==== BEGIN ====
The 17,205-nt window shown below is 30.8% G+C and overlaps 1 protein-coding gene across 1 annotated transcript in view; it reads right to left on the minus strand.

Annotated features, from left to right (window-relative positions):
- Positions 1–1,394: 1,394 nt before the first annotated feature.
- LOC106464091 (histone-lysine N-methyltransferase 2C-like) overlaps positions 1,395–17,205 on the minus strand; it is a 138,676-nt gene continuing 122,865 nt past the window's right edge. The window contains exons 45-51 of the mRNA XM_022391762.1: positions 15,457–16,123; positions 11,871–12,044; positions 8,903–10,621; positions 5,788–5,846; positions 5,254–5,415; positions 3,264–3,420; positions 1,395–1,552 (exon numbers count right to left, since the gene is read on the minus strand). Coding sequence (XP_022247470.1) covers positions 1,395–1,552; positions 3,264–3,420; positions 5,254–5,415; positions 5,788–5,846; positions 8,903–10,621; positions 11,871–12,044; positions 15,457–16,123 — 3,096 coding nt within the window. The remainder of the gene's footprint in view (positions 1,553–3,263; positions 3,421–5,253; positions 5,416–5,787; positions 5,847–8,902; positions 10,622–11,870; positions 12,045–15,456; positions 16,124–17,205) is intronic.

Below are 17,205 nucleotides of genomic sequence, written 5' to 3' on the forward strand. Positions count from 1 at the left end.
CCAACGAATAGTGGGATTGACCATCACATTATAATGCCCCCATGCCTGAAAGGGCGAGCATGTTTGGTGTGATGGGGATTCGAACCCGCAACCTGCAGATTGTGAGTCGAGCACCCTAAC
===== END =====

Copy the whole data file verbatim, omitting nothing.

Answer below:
The 17,205-nt window shown below is 30.8% G+C and overlaps 1 protein-coding gene across 1 annotated transcript in view; it reads right to left on the minus strand.

Annotated features, from left to right (window-relative positions):
- Positions 1–1,394: 1,394 nt before the first annotated feature.
- LOC106464091 (histone-lysine N-methyltransferase 2C-like) overlaps positions 1,395–17,205 on the minus strand; it is a 138,676-nt gene continuing 122,865 nt past the window's right edge. The window contains exons 45-51 of the mRNA XM_022391762.1: positions 15,457–16,123; positions 11,871–12,044; positions 8,903–10,621; positions 5,788–5,846; positions 5,254–5,415; positions 3,264–3,420; positions 1,395–1,552 (exon numbers count right to left, since the gene is read on the minus strand). Coding sequence (XP_022247470.1) covers positions 1,395–1,552; positions 3,264–3,420; positions 5,254–5,415; positions 5,788–5,846; positions 8,903–10,621; positions 11,871–12,044; positions 15,457–16,123 — 3,096 coding nt within the window. The remainder of the gene's footprint in view (positions 1,553–3,263; positions 3,421–5,253; positions 5,416–5,787; positions 5,847–8,902; positions 10,622–11,870; positions 12,045–15,456; positions 16,124–17,205) is intronic.

Below are 17,205 nucleotides of genomic sequence, written 5' to 3' on the forward strand. Positions count from 1 at the left end.
CCAACGAATAGTGGGATTGACCATCACATTATAATGCCCCCATGCCTGAAAGGGCGAGCATGTTTGGTGTGATGGGGATTCGAACCCGCAACCTGCAGATTGTGAGTCGAGCACCCTAAC